According to family friend Marvin Lafountaine, who says he went on shooting sessions with Nancy and her young sons, Adam was "comfortable with a firearm" at just 4 years old.
Lafountaine continues, in the book excerpt obtained by The Daily Mail: "Adam’s tiny face would tense up as he concentrated while his mother would patiently go over, step by step, the proper hold and technique for the firearm."
Ms. Lanza saw shooting as a "perfect outlet" for "bonding sessions" with her son. To obtain firearms for her mentally ill child, Nancy Lanza appears to have committed a felony, naming herself as the sole owner of weapons that she later gave to Adam, in official ATF paperwork.
5. Gun Control Could Not Have Prevented This Tragedy
When asked if he felt America's loose gun laws were responsible for the tragedy at Newtown, Lysiak said he "couldn't think of a gun law that would have prevented this aside from banning all guns. Nancy and Adam Lanza violated the existing laws."
Which is not to say that Lysiak necessarily opposes efforts to restrict access to firearms. Whether or not gun control could have been a solution to the problem of Adam Lanza, Lysiak says that no one he talked to could understand why his mother encouraged a passion for weaponry in her anti-social son.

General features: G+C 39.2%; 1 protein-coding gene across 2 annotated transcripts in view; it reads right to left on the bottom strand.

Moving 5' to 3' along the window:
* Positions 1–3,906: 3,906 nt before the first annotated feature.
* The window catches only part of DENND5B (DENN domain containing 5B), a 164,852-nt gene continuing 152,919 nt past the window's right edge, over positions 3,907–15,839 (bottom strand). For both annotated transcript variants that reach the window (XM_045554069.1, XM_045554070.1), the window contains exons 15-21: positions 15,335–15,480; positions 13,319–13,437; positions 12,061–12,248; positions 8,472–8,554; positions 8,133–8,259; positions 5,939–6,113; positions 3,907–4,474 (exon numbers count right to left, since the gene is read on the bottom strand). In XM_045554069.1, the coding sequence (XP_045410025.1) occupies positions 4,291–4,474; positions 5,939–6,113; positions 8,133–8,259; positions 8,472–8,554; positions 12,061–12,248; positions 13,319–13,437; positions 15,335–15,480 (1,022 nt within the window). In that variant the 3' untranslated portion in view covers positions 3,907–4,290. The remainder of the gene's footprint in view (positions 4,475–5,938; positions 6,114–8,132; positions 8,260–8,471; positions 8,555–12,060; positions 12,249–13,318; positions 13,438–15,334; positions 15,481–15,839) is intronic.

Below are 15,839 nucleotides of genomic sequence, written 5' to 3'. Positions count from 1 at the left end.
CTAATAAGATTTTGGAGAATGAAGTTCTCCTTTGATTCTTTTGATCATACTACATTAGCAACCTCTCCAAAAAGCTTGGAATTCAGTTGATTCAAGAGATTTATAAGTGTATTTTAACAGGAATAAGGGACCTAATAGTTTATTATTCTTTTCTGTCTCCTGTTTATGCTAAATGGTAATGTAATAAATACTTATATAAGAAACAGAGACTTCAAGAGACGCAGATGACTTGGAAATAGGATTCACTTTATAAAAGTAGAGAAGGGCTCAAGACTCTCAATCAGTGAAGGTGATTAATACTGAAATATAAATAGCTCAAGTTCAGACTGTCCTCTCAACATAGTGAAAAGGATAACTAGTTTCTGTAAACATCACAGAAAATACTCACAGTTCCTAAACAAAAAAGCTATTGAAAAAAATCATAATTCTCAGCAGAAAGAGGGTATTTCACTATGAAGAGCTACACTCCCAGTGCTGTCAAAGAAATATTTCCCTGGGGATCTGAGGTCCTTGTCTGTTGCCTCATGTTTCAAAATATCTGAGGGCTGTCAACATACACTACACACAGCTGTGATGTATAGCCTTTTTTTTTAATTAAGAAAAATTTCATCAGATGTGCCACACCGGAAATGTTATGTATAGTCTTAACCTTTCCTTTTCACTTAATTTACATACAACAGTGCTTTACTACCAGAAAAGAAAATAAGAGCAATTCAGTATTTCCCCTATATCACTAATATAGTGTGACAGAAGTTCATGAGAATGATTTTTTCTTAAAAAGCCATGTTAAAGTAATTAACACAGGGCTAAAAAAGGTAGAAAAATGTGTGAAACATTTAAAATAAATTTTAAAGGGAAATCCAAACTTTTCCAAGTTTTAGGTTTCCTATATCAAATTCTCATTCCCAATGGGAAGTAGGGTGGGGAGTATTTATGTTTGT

Ultimately, though, Lysiak feels the answer to preventing future Newtowns is through greater investment in mental health services, particularly for adolescents. A portion of whatever profit his book makes will go to the Avielle Foundation, a research community devoted to preventing violence through psychological and neurological research.
Lysiak said in the process of reporting the book, he talked to parents of children with similar psychological disorders as Adam Lanza, who are gravely worried that one day they could wake up to find their son at the center of our next national tragedy.
The only options for many of these parents, when they find their children in mental distress, are to call the police or the emergency room. Lysiak believes there must be another option:
"Adam Lanza was failed too, he didn't get the help he needed. Same with Aurora, same with Tuscon. ... The narrative that this was like a weather event, this happened and couldn't have been prevented, except maybe for the guns. ... If we take that attitude, right now there's someone out there who could do this, and we're not going to stop him."